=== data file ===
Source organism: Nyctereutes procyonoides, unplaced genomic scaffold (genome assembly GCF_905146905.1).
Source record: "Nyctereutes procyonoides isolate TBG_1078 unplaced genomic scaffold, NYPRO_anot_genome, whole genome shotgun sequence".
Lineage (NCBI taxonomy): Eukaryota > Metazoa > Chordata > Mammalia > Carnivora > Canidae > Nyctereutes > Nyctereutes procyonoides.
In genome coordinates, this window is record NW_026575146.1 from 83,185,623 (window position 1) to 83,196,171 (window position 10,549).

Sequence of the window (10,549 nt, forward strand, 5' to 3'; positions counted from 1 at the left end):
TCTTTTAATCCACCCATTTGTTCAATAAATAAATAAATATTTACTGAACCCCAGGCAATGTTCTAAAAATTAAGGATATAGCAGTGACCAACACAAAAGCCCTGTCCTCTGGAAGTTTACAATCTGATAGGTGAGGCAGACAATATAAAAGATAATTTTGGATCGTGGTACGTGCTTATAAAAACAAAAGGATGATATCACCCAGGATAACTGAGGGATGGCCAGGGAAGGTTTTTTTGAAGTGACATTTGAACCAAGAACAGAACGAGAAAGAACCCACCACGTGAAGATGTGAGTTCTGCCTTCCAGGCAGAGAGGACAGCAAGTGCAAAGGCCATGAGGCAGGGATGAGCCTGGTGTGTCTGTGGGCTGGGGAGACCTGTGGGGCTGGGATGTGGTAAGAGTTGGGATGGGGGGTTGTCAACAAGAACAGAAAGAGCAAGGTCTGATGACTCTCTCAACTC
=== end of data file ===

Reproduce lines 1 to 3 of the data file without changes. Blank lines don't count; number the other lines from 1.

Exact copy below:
Source organism: Nyctereutes procyonoides, unplaced genomic scaffold (genome assembly GCF_905146905.1).
Source record: "Nyctereutes procyonoides isolate TBG_1078 unplaced genomic scaffold, NYPRO_anot_genome, whole genome shotgun sequence".
Lineage (NCBI taxonomy): Eukaryota > Metazoa > Chordata > Mammalia > Carnivora > Canidae > Nyctereutes > Nyctereutes procyonoides.